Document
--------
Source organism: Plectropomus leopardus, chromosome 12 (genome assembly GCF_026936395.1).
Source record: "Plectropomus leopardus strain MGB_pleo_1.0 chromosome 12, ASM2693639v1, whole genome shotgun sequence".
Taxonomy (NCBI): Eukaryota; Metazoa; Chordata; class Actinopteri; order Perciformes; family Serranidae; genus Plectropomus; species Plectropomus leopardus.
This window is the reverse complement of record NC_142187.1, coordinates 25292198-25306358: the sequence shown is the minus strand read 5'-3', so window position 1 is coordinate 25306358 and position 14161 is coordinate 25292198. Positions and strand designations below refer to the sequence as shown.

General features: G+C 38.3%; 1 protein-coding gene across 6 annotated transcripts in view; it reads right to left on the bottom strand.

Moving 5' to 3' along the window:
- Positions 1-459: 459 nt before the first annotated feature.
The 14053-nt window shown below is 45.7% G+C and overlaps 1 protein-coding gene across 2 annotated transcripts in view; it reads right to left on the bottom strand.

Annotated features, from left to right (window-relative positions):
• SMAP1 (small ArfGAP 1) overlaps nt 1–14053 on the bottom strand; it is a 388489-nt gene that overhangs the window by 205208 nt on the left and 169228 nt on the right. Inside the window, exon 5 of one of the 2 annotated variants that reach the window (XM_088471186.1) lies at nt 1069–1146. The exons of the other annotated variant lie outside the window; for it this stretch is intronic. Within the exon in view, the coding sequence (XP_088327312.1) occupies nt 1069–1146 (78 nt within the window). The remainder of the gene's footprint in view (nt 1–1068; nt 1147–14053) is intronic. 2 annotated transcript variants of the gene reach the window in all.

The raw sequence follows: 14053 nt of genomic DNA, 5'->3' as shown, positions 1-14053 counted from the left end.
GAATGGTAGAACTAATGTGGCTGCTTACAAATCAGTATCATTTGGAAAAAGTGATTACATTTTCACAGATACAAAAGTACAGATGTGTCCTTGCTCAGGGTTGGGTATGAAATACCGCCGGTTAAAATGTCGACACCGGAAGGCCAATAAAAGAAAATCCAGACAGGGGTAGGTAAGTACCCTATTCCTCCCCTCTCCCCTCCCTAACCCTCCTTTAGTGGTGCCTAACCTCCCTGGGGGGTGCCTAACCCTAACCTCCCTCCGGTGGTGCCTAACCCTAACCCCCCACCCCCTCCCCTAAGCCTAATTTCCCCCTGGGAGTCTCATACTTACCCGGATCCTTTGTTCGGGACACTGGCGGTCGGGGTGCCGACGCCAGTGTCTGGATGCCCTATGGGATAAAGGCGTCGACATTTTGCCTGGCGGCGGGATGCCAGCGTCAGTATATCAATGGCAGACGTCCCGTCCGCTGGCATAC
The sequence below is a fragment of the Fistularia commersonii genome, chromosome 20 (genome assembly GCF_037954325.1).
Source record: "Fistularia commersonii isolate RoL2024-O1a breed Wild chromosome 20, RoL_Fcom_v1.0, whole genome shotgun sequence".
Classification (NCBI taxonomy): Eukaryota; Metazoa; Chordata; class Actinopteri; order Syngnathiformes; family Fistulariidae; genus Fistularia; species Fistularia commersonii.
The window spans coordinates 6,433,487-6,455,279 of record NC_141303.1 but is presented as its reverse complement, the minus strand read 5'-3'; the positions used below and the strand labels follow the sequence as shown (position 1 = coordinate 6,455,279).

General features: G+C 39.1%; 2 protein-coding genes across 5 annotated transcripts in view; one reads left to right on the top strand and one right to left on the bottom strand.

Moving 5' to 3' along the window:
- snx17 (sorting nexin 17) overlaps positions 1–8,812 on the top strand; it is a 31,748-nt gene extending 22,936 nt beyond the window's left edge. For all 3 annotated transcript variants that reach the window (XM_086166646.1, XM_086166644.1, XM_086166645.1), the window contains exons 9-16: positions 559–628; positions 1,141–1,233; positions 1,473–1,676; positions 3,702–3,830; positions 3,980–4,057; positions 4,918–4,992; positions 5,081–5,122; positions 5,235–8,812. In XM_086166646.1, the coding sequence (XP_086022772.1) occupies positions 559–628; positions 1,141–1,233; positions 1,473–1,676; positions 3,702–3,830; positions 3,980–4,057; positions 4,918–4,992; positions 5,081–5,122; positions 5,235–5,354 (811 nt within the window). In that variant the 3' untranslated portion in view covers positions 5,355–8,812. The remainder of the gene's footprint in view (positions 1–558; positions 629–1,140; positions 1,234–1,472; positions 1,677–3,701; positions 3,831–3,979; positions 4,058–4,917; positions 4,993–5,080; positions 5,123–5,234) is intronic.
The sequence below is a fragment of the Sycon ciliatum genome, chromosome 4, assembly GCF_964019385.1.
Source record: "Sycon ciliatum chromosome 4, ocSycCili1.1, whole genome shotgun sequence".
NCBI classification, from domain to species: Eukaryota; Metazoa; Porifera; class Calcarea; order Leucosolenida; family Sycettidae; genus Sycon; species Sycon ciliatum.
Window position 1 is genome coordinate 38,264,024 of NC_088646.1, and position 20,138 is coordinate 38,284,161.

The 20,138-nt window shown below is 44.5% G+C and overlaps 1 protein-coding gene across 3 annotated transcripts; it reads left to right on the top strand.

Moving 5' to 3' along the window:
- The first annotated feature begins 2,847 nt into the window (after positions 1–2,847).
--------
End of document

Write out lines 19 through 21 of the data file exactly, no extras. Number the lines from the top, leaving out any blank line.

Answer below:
- snx17 (sorting nexin 17) overlaps positions 1–8,812 on the top strand; it is a 31,748-nt gene extending 22,936 nt beyond the window's left edge. For all 3 annotated transcript variants that reach the window (XM_086166646.1, XM_086166644.1, XM_086166645.1), the window contains exons 9-16: positions 559–628; positions 1,141–1,233; positions 1,473–1,676; positions 3,702–3,830; positions 3,980–4,057; positions 4,918–4,992; positions 5,081–5,122; positions 5,235–8,812. In XM_086166646.1, the coding sequence (XP_086022772.1) occupies positions 559–628; positions 1,141–1,233; positions 1,473–1,676; positions 3,702–3,830; positions 3,980–4,057; positions 4,918–4,992; positions 5,081–5,122; positions 5,235–5,354 (811 nt within the window). In that variant the 3' untranslated portion in view covers positions 5,355–8,812. The remainder of the gene's footprint in view (positions 1–558; positions 629–1,140; positions 1,234–1,472; positions 1,677–3,701; positions 3,831–3,979; positions 4,058–4,917; positions 4,993–5,080; positions 5,123–5,234) is intronic.
The sequence below is a fragment of the Sycon ciliatum genome, chromosome 4, assembly GCF_964019385.1.
Source record: "Sycon ciliatum chromosome 4, ocSycCili1.1, whole genome shotgun sequence".